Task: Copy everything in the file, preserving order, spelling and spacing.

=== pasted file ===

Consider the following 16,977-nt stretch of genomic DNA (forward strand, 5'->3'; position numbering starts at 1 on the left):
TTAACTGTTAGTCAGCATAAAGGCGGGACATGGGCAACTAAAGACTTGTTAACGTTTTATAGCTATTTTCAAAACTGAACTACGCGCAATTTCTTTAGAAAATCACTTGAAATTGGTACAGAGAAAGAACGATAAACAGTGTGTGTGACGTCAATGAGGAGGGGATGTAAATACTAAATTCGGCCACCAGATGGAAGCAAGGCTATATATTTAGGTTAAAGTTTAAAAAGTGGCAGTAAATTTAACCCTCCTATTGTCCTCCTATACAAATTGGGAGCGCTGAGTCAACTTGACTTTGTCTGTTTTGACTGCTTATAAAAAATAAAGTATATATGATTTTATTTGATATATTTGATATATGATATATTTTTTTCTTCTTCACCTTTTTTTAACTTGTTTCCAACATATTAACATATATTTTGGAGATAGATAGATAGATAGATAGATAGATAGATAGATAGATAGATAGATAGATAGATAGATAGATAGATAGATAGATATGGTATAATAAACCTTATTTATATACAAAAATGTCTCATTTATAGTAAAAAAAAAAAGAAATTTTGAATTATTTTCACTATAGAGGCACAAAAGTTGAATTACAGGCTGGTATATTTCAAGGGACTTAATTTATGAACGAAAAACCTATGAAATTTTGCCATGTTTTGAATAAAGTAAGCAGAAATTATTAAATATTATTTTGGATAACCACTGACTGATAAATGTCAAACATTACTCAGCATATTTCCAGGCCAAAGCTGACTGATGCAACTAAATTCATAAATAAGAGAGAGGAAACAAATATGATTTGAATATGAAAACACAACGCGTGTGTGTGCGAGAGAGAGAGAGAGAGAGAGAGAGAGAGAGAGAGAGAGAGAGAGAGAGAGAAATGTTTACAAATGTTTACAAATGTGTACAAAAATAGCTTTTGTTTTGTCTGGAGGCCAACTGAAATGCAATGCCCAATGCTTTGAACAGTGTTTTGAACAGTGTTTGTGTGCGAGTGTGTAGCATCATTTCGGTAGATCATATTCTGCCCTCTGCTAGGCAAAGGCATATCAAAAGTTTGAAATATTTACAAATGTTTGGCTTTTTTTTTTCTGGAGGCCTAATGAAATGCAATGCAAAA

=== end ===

Consider the following 16,977-nt stretch of genomic DNA (forward strand, 5'->3'; position numbering starts at 1 on the left):
TTAACTGTTAGTCAGCATAAAGGCGGGACATGGGCAACTAAAGACTTGTTAACGTTTTATAGCTATTTTCAAAACTGAACTACGCGCAATTTCTTTAGAAAATCACTTGAAATTGGTACAGAGAAAGAACGATAAACAGTGTGTGTGACGTCAATGAGGAGGGGATGTAAATACTAAATTCGGCCACCAGATGGAAGCAAGGCTATATATTTAGGTTAAAGTTTAAAAAGTGGCAGTAAATTTAACCCTCCTATTGTCCTCCTATACAAATTGGGAGCGCTGAGTCAACTTGACTTTGTCTGTTTTGACTGCTTATAAAAAATAAAGTATATATGATTTTATTTGATATATTTGATATATGATATATTTTTTTCTTCTTCACCTTTTTTTAACTTGTTTCCAACATATTAACATATATTTTGGAGATAGATAGATAGATAGATAGATAGATAGATAGATAGATAGATAGATAGATAGATAGATAGATAGATAGATAGATATGGTATAATAAACCTTATTTATATACAAAAATGTCTCATTTATAGTAAAAAAAAAAAGAAATTTTGAATTATTTTCACTATAGAGGCACAAAAGTTGAATTACAGGCTGGTATATTTCAAGGGACTTAATTTATGAACGAAAAACCTATGAAATTTTGCCATGTTTTGAATAAAGTAAGCAGAAATTATTAAATATTATTTTGGATAACCACTGACTGATAAATGTCAAACATTACTCAGCATATTTCCAGGCCAAAGCTGACTGATGCAACTAAATTCATAAATAAGAGAGAGGAAACAAATATGATTTGAATATGAAAACACAACGCGTGTGTGTGCGAGAGAGAGAGAGAGAGAGAGAGAGAGAGAGAGAGAGAGAGAGAGAGAGAGAAATGTTTACAAATGTTTACAAATGTGTACAAAAATAGCTTTTGTTTTGTCTGGAGGCCAACTGAAATGCAATGCCCAATGCTTTGAACAGTGTTTTGAACAGTGTTTGTGTGCGAGTGTGTAGCATCATTTCGGTAGATCATATTCTGCCCTCTGCTAGGCAAAGGCATATCAAAAGTTTGAAATATTTACAAATGTTTGGCTTTTTTTTTTCTGGAGGCCTAATGAAATGCAATGCAAAA